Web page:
The global development organization also knows that educating parents, communities and religious leaders about the importance of girls’ education is effective. They become stakeholders when they are involved in designing solutions for their own schools, whether to improve security, recruit female teachers or demand quality teaching and learning.

Safe, high quality, gender equal school environments are good not just for girls but for all students.

The world has a unique opportunity over the next couple of months to demand improvements and greater investment in girls’ education.

On July 13, global leaders will gather in Addis Ababa, Ethiopia, at the Third International Conference on Financing for Development. They will work out funding for a new set of Sustainable Development Goals (SDGs) that will be finalized in September. These goals will provide a vision and guide development for the next 15 years.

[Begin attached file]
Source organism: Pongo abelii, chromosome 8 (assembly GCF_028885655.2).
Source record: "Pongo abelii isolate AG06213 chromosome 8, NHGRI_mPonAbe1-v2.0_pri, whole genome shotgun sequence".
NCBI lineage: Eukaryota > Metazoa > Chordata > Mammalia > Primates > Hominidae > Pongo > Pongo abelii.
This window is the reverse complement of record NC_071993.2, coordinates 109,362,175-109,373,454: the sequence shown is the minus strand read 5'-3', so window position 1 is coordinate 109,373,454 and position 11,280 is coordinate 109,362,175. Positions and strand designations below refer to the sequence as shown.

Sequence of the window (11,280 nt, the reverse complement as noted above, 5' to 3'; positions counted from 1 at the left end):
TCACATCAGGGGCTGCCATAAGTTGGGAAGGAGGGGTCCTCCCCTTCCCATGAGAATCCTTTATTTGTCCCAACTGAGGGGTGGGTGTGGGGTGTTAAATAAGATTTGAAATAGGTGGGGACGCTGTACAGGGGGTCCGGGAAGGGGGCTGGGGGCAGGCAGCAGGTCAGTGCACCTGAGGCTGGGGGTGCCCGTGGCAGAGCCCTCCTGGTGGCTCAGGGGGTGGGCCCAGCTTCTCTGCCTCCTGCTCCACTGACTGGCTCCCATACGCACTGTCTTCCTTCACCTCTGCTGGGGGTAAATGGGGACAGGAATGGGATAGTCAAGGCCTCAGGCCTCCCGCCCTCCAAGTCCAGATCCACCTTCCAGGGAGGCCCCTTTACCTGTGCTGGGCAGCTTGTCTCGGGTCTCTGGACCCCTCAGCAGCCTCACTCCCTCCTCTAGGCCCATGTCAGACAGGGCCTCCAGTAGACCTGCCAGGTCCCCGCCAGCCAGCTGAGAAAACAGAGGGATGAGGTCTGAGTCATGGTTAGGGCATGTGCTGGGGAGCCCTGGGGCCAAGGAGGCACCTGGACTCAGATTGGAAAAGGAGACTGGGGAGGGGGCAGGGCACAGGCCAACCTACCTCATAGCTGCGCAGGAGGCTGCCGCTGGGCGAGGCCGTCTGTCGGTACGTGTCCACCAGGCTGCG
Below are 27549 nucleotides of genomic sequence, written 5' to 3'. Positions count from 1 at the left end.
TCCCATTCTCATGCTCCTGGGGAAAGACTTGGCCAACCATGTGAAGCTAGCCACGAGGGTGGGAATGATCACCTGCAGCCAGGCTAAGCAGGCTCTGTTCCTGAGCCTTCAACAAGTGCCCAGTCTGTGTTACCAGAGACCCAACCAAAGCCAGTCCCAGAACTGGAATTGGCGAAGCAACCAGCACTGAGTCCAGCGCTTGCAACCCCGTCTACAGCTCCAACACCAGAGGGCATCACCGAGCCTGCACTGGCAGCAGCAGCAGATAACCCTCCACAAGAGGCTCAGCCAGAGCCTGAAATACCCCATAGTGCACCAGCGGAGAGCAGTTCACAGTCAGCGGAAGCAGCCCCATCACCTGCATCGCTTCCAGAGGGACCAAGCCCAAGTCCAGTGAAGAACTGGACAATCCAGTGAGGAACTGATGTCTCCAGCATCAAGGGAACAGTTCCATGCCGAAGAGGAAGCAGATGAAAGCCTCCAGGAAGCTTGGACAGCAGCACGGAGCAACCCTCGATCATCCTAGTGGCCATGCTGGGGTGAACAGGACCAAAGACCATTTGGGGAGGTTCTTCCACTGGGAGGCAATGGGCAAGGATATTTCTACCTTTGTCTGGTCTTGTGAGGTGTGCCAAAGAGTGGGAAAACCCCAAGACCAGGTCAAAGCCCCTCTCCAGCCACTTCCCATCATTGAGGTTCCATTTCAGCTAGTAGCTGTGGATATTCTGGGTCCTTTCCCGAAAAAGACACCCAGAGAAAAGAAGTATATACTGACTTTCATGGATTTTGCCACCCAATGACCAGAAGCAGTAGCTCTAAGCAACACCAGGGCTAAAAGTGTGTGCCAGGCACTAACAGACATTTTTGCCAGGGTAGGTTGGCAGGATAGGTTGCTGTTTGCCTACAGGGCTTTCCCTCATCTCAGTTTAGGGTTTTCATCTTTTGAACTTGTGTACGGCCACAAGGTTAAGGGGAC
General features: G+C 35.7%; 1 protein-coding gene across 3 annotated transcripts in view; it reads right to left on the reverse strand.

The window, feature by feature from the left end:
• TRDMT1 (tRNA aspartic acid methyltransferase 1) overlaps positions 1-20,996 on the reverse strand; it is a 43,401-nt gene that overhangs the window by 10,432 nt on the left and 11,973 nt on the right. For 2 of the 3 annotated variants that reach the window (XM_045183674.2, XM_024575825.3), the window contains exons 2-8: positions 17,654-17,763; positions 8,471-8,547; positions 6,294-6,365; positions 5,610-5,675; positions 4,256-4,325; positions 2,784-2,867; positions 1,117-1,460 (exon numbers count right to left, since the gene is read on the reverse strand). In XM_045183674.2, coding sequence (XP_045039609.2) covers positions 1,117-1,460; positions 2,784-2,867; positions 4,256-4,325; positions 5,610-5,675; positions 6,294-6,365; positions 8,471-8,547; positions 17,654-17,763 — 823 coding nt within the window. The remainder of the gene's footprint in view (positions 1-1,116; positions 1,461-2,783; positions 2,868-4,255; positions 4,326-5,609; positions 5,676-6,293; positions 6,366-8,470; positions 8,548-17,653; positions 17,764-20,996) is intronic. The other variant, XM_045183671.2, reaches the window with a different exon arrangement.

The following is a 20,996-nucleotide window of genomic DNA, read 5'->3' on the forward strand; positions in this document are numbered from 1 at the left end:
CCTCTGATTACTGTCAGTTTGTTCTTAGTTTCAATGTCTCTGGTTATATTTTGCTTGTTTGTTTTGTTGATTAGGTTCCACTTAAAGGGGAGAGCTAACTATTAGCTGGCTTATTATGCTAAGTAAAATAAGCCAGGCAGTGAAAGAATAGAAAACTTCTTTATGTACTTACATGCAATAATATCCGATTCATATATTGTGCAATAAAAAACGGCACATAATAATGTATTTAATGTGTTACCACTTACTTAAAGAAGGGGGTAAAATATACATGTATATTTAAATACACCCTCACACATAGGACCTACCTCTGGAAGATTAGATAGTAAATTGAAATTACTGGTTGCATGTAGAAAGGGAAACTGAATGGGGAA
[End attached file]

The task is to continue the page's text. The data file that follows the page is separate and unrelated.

UN Secretary General Ban Ki-moon lamented that the Millennium Development Goals set 15 years ago concerning women and girls have been the most neglected.

Now is the time for real progress. “No education, no development.” It is time to refresh our commitment to girls’ education, set visionary targets and commit the necessary resources for a brighter future for the world’s children. Because it matters.

Rehka Mehra is a Senior Associate, Cross-Functional Group, with expertise in gender and economic development.

Chelsea Decaminada is an intern with the Cross-Functional Group.